When you are administering an Exadata or more Exadata’s, you probably have multiple databases running on different database or “computing” nodes. In order to understand what kind of IO you are doing, you can look inside the statistics of your database, and look in the data dictionary what that instance (more...)
Running RAC? (Why? No, really, WHY? Never heard of DataGuard? With a broker?)
Not sure if you’ve configured it correctly?
Not sure if you have all of the recommended initialisation parameters set?
All recommended RPM’s installed?
All daemons running?
etc, etc, etc,
Well, as of Oracle 11. (more...)
- Entropy pool
- Monitoring entropy
- Using /dev/urandom
- JRE – java.security
- rngd daemon
- Additional information
In computing you often need random numbers. They are used for encrypting stuff but (more...)
Relax and Recover (ReaR) is a great tool for facilitating Linux bare-metal recovery. In works really well, however, there is a bug in the 1.14 release (it seems the same issue is present in 1.15, but I didn’t test yet) that effects restores for many bonded Ethernet interface (more...)
Are you signed up yet for Ohio LinuxFest on Sep. 13-15? I'll be there to present
IPython for non-Pythonistas
Break out of your (bash) shell! IPython and the IPython Notebook have swept over the Python programming community, but they're not just for Python programmers - they make for high-powered shell (more...)
For my example, (more...)
We've been emphasizing the benefits of using Oracle Linux with Ksplice rebootless updates several times already. The ability to minimize downtime when applying rebootless patches to the Linux Kernel is a feature unique to Oracle Linux, and a growing (more...)
I have seen several clients who are struggling to decode page allocation failures on Exadata, in this post i will try to explain how to read the backtrace. The following is an anonymized client case where page allocation failures are leading up to a node reboot.
Jan 1 11:58:02 dm01db01 (more...)
iptables service defines rules for handling packets on a Linux system. It's usually a good idea to disable this service during installation of a Linux update to prevent malicious code from being installed by angry cats. Once the update is installed securely, you can define the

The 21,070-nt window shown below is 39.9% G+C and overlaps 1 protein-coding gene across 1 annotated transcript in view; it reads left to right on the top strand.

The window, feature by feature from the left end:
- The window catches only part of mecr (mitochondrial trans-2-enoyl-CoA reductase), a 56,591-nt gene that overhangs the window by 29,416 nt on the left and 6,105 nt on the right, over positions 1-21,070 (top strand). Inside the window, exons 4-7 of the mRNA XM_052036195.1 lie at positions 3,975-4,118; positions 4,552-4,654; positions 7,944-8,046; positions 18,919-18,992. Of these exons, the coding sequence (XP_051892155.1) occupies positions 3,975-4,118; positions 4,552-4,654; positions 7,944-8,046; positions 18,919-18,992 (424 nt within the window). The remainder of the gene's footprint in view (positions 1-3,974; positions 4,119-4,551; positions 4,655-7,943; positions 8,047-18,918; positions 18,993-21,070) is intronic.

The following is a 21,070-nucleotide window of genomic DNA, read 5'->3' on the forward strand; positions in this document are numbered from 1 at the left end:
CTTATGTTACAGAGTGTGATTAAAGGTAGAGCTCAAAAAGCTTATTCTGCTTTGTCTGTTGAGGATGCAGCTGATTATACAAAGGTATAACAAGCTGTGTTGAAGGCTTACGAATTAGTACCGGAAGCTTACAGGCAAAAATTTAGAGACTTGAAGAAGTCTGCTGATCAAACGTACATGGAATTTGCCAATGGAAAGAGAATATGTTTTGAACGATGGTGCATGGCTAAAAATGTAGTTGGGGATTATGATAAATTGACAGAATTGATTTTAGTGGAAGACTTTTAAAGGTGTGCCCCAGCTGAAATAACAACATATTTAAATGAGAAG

iptables rules (more...)
We will complete our lab by installing the Oracle Database software, create a Pluggable database and take a look in the Oracle Enterprise Manager Database Express.
The steps to install and create an Oracle Database 12c are:
1 – Go to the database directory created when unzipped the 2 Oracle (more...)
Linux Containers (LXC) provide a means to isolate individual services or applications as well as of a complete Linux operating system from other services running on the same host. To accomplish this, each container gets its own directory (more...)
Join our live Webcast on Tuesday, June 25, 2013, 11:00 GMT-12:00 CET, to discover how you can:
- Cut costs by up to 50% with a unified, multiplatform data center fabric
- Take control of networking and storage with a single management interface
- Reduce infrastructure complexity by 70% with (more...)
I. hate. slow. code.
We all hate slow code. Bunch of princesses is what we've become. During the American Civil War, they had to deliver their text messages by horseback! It took weeks! And half the time, they got blown off their horse by a cannonball to the neck!
Today? Today we have to have our stuff back in milliseconds, or we start tweeting about it. So, if you're developing or deploying applications, how do you keep them performing at the speed to which we have become accustomed? DTrace, of course.
"But I'm a Linux guy," you say. "I don't DO Oracle Solaris."
That's fine. The folks at Oracle Solaris are not only wicked smart, they are generous. Now you can use DTrace on Oracle Linux. Let me point out, by the way, that DTrace is just as useful for sysadmins as it is for developers. In this video, taken a couple of years ago, Brendan Gregg explains how sysadmins can make their deployed applications run faster even after the developers who wrote them pushed back the last bits of their code: